When you decide to file for personal bankruptcy, you may be working through your options and figuring out the differences between Chapter 7 and Chapter 13 filings. The two types have some fundamental differences, and not everyone is an eligible candidate for both types. If you wish to move forward with a Chapter 7 bankruptcy, which involves liquidating your assets to cover your outstanding debts, you must pass the bankruptcy means test to proceed.
What is the means test, and what does it entail? Per NerdWallet, the means test decides whether you are eligible for a Chapter 7 bankruptcy filing, or whether you should consider a Chapter 13 filing or alternative options.
Taking the test
The means test has two main components. The first part of the test requires that you compare your median household income against New Jersey’s median household income. When yours is the lower of the two, you pass the means test and may move forward with a Chapter 7 filing.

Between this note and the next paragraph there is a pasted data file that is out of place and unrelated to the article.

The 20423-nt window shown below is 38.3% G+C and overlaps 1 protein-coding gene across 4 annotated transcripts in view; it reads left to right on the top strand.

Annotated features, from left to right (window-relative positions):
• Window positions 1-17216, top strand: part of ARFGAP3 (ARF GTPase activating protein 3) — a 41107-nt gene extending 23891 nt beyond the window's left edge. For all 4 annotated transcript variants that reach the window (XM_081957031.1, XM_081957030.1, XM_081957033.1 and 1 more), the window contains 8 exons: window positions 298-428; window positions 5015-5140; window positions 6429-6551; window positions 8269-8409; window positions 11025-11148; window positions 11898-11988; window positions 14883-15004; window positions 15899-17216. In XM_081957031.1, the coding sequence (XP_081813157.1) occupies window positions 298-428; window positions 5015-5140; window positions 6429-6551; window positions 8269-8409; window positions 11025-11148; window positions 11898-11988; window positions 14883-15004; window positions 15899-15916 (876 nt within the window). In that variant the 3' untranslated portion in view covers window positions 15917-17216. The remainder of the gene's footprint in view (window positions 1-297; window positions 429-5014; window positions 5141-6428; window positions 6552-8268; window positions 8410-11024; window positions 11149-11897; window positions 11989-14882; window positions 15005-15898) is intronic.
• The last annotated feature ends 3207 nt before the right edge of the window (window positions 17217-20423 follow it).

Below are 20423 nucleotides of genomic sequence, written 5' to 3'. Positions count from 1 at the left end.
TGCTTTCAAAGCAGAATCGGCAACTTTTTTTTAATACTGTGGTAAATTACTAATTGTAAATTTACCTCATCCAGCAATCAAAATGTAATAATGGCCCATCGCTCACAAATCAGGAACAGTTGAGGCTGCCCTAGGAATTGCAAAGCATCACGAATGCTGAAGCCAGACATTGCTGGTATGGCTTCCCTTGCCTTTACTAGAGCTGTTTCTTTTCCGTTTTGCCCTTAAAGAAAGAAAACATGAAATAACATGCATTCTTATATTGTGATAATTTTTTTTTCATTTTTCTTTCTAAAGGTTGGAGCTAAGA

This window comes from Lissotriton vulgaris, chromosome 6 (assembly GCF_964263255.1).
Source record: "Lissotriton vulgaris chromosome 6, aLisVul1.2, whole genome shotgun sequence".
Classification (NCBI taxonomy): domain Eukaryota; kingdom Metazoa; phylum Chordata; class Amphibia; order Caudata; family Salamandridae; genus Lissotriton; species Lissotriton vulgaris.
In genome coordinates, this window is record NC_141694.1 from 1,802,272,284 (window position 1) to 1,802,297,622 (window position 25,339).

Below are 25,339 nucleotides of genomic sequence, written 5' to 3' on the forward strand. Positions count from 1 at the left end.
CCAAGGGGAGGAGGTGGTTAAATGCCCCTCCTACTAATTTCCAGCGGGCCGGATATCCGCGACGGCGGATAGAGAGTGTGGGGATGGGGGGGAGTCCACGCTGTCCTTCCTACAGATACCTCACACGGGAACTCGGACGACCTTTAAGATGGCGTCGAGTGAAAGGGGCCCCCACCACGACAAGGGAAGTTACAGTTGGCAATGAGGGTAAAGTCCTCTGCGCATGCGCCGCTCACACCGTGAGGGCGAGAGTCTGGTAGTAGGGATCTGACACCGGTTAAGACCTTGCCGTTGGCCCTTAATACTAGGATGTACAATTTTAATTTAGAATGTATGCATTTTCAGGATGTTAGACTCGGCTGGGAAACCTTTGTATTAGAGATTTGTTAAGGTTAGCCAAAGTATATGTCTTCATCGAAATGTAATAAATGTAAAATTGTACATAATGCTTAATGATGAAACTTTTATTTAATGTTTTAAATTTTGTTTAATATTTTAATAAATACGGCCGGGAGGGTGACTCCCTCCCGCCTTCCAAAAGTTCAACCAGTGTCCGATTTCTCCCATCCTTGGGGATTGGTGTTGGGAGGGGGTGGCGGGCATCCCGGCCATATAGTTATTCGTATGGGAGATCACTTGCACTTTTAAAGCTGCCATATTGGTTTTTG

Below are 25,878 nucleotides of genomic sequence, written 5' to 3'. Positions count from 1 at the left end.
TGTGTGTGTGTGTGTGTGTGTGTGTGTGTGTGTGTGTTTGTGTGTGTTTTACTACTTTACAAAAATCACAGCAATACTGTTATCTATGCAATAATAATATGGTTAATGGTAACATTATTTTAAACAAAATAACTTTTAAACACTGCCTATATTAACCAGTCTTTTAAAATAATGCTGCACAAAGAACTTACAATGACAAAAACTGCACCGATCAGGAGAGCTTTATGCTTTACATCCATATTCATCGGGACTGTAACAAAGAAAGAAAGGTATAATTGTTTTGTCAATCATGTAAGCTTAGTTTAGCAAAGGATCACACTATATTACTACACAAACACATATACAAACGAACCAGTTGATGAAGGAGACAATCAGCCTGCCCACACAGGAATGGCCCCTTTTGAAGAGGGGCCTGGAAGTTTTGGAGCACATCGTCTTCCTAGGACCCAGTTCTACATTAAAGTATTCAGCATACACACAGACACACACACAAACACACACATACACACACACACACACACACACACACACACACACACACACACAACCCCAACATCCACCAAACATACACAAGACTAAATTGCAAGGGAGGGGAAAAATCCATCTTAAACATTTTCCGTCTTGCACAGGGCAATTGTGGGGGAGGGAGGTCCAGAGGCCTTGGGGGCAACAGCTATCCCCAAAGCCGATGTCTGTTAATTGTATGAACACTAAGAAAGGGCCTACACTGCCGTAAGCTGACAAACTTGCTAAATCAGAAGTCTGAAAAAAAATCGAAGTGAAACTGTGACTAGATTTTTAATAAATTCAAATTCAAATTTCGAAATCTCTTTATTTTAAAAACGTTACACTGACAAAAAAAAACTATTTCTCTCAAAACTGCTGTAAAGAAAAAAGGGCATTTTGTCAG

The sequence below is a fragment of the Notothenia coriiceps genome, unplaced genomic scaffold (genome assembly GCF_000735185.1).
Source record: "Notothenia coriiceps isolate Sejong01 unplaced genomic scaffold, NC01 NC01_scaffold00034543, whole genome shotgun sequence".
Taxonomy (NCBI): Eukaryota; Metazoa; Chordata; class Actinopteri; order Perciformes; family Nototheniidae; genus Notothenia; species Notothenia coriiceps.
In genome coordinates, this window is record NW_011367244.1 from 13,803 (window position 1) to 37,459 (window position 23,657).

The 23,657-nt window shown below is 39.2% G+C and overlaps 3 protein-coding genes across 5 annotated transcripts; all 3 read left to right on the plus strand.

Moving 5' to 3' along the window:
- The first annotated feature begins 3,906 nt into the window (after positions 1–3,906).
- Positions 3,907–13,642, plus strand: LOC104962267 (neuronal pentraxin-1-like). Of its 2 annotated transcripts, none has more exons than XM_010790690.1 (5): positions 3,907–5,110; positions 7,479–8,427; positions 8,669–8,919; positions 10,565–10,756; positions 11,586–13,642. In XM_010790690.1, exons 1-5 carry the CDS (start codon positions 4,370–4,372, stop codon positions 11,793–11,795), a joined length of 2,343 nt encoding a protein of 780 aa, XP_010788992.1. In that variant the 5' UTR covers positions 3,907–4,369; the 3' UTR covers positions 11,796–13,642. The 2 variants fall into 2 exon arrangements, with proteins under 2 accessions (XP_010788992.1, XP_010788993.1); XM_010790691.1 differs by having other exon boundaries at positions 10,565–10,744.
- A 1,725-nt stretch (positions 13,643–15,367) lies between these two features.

If you fail the first part of the test, you need to proceed to the second step, which involves you figuring out how much disposable income you have on hand after paying for all necessary, or “allowable” expenses. The amount of disposable income you have then determines whether you may move forward with the Chapter 7 bankruptcy process.
If you fail the means test but do not want to initiate a Chapter 13 bankruptcy, consider waiting six months to see if your financial situation changes. At the six-month point, you have the option of retaking the means test, if you wish.
Find more about filing for personal bankruptcy on our webpage.